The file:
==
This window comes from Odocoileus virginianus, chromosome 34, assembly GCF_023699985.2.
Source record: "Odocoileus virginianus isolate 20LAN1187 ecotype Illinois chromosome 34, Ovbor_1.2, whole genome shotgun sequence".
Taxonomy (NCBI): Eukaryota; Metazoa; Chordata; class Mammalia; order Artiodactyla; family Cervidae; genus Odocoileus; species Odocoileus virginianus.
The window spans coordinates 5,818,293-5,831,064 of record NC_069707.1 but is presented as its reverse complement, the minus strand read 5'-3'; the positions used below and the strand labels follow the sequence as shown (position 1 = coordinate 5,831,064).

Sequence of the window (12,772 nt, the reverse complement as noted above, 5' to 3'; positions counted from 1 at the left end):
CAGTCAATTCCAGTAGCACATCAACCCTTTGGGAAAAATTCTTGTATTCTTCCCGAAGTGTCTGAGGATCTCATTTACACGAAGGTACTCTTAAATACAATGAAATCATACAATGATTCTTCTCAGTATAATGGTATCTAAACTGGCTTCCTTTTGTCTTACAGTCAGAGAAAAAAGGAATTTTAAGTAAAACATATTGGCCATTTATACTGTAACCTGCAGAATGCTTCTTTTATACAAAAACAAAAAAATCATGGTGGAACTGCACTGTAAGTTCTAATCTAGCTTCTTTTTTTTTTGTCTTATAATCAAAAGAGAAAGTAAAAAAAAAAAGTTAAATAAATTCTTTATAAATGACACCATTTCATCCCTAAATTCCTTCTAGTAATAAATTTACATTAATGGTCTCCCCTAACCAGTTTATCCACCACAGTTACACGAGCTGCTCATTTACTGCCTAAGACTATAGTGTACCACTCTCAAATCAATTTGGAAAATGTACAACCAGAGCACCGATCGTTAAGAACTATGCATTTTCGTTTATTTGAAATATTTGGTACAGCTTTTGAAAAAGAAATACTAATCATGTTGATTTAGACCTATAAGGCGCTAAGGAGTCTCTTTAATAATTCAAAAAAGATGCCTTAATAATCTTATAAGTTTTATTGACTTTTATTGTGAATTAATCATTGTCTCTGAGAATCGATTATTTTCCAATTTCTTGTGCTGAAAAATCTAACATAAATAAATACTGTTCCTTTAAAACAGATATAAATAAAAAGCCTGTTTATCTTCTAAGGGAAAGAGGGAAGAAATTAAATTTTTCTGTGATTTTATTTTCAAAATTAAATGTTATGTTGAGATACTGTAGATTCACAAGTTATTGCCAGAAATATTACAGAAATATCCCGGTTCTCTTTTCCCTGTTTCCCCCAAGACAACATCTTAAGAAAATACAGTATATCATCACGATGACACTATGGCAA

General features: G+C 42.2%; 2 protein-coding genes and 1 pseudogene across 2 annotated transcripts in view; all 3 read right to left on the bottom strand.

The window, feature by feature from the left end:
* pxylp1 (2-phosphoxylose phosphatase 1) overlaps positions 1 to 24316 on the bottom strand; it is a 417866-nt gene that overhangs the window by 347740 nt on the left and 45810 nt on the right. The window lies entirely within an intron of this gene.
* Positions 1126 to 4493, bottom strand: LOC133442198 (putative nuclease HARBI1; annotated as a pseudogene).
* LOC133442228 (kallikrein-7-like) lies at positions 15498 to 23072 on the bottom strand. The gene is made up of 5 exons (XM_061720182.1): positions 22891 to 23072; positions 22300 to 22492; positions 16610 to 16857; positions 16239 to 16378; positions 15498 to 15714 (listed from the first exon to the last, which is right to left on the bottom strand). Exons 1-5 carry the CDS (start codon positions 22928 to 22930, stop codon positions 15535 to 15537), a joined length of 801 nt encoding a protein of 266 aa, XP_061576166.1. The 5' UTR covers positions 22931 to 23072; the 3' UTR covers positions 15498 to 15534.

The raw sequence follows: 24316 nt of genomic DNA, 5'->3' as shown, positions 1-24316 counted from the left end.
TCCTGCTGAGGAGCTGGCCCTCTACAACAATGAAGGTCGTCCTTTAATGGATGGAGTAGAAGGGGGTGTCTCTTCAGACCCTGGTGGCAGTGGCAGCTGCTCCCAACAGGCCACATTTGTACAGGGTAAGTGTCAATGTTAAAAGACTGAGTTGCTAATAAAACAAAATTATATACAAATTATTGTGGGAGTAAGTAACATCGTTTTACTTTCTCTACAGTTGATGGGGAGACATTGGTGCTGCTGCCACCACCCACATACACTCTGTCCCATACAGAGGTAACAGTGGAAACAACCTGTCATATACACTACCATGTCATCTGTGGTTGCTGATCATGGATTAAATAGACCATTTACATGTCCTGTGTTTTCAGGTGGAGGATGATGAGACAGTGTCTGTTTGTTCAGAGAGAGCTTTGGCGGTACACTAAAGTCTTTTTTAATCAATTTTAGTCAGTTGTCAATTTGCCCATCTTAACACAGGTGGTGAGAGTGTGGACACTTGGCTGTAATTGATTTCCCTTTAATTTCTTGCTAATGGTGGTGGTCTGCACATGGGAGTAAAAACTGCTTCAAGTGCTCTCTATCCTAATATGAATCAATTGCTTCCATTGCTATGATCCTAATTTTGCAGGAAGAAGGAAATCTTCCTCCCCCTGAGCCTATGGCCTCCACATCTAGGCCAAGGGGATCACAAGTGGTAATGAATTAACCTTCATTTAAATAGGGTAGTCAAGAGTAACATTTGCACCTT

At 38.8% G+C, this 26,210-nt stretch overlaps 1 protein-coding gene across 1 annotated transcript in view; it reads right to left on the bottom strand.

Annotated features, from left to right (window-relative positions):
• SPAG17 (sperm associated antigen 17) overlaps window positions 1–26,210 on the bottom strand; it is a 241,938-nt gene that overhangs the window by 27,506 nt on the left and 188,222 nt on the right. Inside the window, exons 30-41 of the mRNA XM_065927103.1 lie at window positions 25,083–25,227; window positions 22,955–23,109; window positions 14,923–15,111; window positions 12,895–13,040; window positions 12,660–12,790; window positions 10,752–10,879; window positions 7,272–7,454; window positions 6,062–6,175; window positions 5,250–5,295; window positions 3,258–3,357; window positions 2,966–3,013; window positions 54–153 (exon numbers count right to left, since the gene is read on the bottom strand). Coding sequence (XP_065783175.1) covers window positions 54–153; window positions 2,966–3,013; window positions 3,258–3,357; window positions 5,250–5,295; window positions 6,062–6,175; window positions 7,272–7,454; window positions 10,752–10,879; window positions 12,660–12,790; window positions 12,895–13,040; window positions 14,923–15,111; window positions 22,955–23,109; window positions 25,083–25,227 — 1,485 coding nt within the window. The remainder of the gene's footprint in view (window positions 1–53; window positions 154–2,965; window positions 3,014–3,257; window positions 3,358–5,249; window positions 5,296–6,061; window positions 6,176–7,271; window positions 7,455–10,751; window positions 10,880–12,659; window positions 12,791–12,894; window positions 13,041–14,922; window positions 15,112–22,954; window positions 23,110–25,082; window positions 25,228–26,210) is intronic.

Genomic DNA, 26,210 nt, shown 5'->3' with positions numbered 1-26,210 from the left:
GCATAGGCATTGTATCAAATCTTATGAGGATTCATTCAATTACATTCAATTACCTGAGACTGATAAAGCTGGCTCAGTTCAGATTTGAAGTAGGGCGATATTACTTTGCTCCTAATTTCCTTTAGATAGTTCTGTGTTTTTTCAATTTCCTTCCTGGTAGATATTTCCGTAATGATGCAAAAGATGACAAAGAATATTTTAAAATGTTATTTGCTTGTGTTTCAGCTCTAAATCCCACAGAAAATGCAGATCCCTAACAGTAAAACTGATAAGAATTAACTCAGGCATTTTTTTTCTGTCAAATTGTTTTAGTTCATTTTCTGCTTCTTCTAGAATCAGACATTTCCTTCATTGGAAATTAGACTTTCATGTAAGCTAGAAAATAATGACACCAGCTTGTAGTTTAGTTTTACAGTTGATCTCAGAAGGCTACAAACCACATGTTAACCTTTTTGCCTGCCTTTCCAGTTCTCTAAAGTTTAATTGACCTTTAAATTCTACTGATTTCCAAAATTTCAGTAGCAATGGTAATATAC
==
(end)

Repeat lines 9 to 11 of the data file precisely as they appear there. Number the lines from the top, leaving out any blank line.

* pxylp1 (2-phosphoxylose phosphatase 1) overlaps positions 1 to 24316 on the bottom strand; it is a 417866-nt gene that overhangs the window by 347740 nt on the left and 45810 nt on the right. The window lies entirely within an intron of this gene.
* Positions 1126 to 4493, bottom strand: LOC133442198 (putative nuclease HARBI1; annotated as a pseudogene).
* LOC133442228 (kallikrein-7-like) lies at positions 15498 to 23072 on the bottom strand. The gene is made up of 5 exons (XM_061720182.1): positions 22891 to 23072; positions 22300 to 22492; positions 16610 to 16857; positions 16239 to 16378; positions 15498 to 15714 (listed from the first exon to the last, which is right to left on the bottom strand). Exons 1-5 carry the CDS (start codon positions 22928 to 22930, stop codon positions 15535 to 15537), a joined length of 801 nt encoding a protein of 266 aa, XP_061576166.1. The 5' UTR covers positions 22931 to 23072; the 3' UTR covers positions 15498 to 15534.